In hospitalized children on anticoagulants, automated trigger tools were relatively inefficient in finding adverse events.Jt Comm J Qual Patient Saf. 2015;41:108-114.
Monitoring the harm associated with use of anticoagulants in pediatric populations through trigger-based automated adverse-event detection.
Patregnani JT, Spaeder MC, Lemon V, Diab Y, Klugman D, Stockwell DC. Jt Comm J Qual Patient Saf. 2015;41:108-114.
Warfarin and other anticoagulant medications are known to place patients at high risk of adverse drug events across multiple settings. This retrospective study examined the safety of anticoagulant therapy in hospitalized children. Researchers used a trigger approach in which abnormal laboratory test values were used to identify medical records which were reviewed for the presence or absence of an adverse drug event, an approach that has been used in other settings. They also used the administration of a reversal agent, protamine, as a trigger to detect adverse drug events. Relatively few adverse events were identified in comparison to the high number of records screened. These findings underscore the need for more sophisticated automated rules to enhance trigger-based identification of adverse drug events. A past AHRQ WebM&M commentary discussed the hazards related to prescribing warfarin and best practices to reduce risks associated with anticoagulant use.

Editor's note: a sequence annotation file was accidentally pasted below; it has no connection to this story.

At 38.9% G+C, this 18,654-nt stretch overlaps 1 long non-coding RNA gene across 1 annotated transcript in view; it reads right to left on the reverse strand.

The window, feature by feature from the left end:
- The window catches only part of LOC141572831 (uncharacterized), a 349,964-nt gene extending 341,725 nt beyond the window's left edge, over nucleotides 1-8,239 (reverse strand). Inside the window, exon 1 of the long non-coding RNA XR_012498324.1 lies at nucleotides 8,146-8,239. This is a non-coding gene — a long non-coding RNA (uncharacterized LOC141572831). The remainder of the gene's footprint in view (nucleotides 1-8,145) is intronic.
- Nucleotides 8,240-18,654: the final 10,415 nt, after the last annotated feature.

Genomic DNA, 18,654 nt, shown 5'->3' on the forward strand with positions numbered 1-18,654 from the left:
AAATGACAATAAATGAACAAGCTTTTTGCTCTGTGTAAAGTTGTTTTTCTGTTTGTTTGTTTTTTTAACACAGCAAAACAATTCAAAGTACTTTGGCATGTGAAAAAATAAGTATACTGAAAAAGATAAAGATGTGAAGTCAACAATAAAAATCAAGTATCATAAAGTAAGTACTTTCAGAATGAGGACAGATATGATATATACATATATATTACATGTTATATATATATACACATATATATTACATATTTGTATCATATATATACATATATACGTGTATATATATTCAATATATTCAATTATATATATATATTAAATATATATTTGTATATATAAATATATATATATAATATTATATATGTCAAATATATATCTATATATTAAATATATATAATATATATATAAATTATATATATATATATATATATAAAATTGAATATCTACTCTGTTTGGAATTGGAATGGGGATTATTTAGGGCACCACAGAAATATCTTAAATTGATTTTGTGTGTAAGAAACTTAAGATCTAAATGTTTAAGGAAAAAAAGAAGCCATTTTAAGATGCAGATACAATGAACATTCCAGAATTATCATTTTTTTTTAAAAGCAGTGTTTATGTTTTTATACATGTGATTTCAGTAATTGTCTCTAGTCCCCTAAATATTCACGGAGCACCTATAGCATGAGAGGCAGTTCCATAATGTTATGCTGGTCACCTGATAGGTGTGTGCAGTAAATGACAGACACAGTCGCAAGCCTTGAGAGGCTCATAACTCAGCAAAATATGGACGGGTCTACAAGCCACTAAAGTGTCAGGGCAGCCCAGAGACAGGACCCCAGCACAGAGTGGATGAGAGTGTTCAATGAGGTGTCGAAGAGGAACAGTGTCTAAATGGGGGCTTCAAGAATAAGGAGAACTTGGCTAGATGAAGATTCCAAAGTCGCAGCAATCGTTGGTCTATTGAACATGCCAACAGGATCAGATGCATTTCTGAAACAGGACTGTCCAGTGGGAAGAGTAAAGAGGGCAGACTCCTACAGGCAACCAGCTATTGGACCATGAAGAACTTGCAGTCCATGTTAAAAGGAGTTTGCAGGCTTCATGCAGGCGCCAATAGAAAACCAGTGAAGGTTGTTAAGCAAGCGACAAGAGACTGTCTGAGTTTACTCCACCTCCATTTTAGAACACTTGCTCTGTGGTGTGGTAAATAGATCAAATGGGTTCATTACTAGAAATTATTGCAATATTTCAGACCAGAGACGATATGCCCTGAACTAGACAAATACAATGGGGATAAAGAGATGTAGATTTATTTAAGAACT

Optimization of drug–drug interaction alert rules in a pediatric hospital's electronic health record system using a visual analytics dashboard.
Simpao AF, Ahumada LM, Desai BR, et al. J Am Med Inform Assoc. 2014 Oct 15; [Epub ahead of print].
The impact of electronic medical records data sources on an adverse drug event quality measure.
Kahn MG, Ranade D. J Am Med Inform Assoc. 2010;17:185-191.
Preventing medication errors in hospitals through a systems approach and technological innovation: a prescription for 2010.
Crane J, Crane FG. Hosp Top. Fall 2006;84:3-8.
STUDYView all related resources...
Reevaluating the safety profile of pediatrics: a comparison of computerized adverse drug event surveillance and voluntary reporting in the pediatric environment.
Ferranti J, Horvath MM, Cozart H, Whitehurst J, Eckstrand J. Pediatrics. 2008;121:e1201-e1207.
No hay comentarios:
Publicar un comentario